It is certainly a very popular part of the event – and no doubt a money -spinner.
Could we not do something along the same lines? If so, perhaps Roker or Seaburn would prove the ideal venue – and what an attraction it would be.
We have already had our say on devolution
NOW that the Scots have voted No, devolution for the English cities looks to be on the agenda.
Let’s not forget we’ve already voted against devolution for the North East.
Last time John Hall, Bobby Robson, Sting and other famous Tynesiders jumped on the bandwagon and said how great devolution would be. But all over Wearside, in fact, all the way from Berwick down to Middlesbrough people were suspicious.
So, why were all these Geordies so keen on it?
One lady interviewed outside The Bridges said: “Aar’d rather be ruled from London than Newcastle.” She expressed the majority view. Geordies think Tyneside is the North East.
John Prescott got lumbered with the thankless task for assuring us the assembly would be in Durham.
But we still voted No – losing the financial packages we might have received.
Surprise, surprise, the only area to vote Yes was Newcastle.
Maybe certain people should have asked themselves: Will it be counter-productive if I speak out in favour of devolution? For instance, because John Hall built the MetroCentre and was NUFC chairman, it was believed he was popular figure all over our region.
Not impressed with the keel line idea
I WAS most impressed by the article When Sunderland ruled the waves (September 16).
Sunderland had the title the biggest shipbuilding town in the world. The first recorded shipbuilder was Thomas Menvill who started building boats in 1346.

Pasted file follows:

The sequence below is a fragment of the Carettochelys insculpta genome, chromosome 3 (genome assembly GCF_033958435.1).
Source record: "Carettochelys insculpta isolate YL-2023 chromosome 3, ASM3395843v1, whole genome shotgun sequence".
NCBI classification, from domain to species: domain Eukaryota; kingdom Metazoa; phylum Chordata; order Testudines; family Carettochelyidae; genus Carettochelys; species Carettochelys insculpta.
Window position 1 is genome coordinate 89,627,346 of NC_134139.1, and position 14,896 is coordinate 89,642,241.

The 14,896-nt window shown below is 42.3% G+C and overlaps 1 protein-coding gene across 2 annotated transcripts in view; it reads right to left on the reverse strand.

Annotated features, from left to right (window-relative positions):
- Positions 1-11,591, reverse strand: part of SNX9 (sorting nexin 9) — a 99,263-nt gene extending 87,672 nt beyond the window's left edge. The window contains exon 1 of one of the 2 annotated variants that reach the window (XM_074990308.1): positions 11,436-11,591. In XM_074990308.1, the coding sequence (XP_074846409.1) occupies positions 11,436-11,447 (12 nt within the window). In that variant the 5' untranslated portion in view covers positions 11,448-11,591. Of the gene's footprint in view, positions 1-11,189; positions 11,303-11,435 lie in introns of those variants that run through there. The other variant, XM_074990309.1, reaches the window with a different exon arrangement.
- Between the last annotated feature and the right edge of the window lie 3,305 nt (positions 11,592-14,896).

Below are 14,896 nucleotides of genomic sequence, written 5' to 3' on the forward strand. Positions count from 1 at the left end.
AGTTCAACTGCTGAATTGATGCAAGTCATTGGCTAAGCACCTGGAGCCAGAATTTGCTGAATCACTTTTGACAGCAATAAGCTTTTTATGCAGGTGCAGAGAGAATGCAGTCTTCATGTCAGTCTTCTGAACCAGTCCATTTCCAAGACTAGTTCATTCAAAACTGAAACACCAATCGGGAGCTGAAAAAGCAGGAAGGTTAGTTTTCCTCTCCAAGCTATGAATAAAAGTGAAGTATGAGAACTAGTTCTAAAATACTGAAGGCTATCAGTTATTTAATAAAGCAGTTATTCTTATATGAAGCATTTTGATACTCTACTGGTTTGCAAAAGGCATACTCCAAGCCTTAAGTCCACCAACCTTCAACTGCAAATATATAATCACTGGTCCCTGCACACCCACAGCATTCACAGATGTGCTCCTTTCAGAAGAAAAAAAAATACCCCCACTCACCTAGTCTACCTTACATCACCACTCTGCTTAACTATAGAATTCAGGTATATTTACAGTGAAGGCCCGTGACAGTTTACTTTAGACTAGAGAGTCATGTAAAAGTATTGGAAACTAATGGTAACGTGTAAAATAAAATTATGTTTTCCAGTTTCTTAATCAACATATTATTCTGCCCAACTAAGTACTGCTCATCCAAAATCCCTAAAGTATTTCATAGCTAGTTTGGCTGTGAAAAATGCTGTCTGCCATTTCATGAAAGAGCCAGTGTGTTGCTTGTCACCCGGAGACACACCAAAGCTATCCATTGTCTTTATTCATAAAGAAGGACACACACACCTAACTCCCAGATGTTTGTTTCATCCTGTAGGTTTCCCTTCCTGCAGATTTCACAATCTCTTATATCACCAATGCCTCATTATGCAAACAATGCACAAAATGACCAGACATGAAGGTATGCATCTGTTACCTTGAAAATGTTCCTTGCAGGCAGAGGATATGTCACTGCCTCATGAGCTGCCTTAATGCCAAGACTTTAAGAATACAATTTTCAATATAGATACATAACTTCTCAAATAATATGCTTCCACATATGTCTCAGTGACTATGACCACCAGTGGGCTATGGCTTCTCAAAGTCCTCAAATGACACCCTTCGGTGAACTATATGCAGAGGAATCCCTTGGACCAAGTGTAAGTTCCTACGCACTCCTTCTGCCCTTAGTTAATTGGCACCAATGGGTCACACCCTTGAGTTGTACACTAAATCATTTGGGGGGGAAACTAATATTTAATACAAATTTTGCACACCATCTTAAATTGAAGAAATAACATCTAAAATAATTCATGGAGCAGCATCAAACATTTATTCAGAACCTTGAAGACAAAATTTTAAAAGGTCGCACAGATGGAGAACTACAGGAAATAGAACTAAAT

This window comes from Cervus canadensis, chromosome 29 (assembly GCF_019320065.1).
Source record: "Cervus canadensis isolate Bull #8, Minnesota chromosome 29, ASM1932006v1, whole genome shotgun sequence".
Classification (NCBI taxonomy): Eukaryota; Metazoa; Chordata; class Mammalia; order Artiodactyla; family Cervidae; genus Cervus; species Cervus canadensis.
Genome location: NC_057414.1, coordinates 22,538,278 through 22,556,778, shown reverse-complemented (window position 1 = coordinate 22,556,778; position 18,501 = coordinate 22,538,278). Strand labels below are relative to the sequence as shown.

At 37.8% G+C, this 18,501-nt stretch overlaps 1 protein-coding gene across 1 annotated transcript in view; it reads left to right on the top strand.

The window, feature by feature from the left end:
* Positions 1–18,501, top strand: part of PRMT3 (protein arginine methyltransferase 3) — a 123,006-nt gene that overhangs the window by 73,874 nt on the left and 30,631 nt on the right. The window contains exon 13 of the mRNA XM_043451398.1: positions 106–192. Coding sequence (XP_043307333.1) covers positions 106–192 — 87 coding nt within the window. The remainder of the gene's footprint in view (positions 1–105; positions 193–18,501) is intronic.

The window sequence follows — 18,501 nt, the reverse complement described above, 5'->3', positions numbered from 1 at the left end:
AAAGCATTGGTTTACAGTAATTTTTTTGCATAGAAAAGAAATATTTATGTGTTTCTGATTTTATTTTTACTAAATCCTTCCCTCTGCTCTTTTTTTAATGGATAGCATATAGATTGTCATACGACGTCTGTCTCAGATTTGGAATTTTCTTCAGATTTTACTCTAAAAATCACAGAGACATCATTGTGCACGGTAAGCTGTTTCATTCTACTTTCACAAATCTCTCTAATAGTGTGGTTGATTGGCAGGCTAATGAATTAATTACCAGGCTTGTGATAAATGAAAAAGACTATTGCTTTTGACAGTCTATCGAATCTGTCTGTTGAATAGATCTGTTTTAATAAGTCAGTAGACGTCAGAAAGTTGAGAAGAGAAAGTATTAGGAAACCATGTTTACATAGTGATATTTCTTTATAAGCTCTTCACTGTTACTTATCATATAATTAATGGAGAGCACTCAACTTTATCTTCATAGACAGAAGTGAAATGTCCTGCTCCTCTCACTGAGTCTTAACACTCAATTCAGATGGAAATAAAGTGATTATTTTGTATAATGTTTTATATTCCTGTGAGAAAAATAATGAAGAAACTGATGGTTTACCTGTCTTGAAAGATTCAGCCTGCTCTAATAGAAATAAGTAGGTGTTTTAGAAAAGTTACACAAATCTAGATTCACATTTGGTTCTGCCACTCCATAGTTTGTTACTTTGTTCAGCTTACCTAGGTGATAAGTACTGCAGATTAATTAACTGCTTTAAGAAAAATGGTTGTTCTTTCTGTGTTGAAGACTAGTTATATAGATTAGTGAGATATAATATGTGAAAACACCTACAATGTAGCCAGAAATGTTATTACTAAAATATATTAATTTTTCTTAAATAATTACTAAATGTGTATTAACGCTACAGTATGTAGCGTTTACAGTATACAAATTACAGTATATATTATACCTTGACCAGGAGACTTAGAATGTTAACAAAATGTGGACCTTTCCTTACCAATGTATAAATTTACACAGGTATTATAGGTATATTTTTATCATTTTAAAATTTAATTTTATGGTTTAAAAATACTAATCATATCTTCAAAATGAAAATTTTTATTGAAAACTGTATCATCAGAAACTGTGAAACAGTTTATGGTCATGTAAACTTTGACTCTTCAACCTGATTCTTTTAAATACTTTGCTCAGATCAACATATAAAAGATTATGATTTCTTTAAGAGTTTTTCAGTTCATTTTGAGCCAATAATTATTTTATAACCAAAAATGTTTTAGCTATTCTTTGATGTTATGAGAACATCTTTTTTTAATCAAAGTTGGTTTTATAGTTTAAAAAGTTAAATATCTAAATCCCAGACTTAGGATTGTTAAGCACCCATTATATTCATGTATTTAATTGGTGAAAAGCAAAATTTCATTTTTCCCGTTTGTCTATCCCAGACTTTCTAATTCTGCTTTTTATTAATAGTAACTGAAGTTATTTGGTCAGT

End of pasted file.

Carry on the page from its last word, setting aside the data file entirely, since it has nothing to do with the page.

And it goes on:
However, I am not impressed by the way Sunderland’s maritime past is to be celebrated, in the form of a black line (keel line) on the ground. To me it smacks of cheapness – is that the best they can come up with?
I just cannot see people coming from the four corners of the world to have their photo taken standing on a black line. The shipyard workers deserve better. Who will know where the keel line is in the winter when it is covered with snow? Will the “money is no object” council put electrically heated wires underneath, so that the line will be visible even in the snow?
Perhaps there will be a man with a shovel to keep it snow free? What happens in the summer when the line is covered in chewing gum, fag packets and fish and chip papers?
The square will also have friendship benches, featuring the cities with which Sunderland enjoys international friendship agreements. Why not have benches with the names of every shipyard that operated on the Wear?
As for the name, how about something with Mack and Tack in it? I think that it epitomises Sunderland.
Help was appreciated
I WOULD like to convey my gratitude to the people of Hylton Castle who assisted me when my Mini Cooper gearbox broke on September 8.
The car seized in gear outside the Hylton Castle Arms and I was unable to move it from a hazardous location.
The residents showed excellent community spirit in helping me move the car from the road until the RAC arrived.
I was unable to thank you at the time, but your help was greatly appreciated.
My car is back in operation now, thank you all.
Miss Vic Hall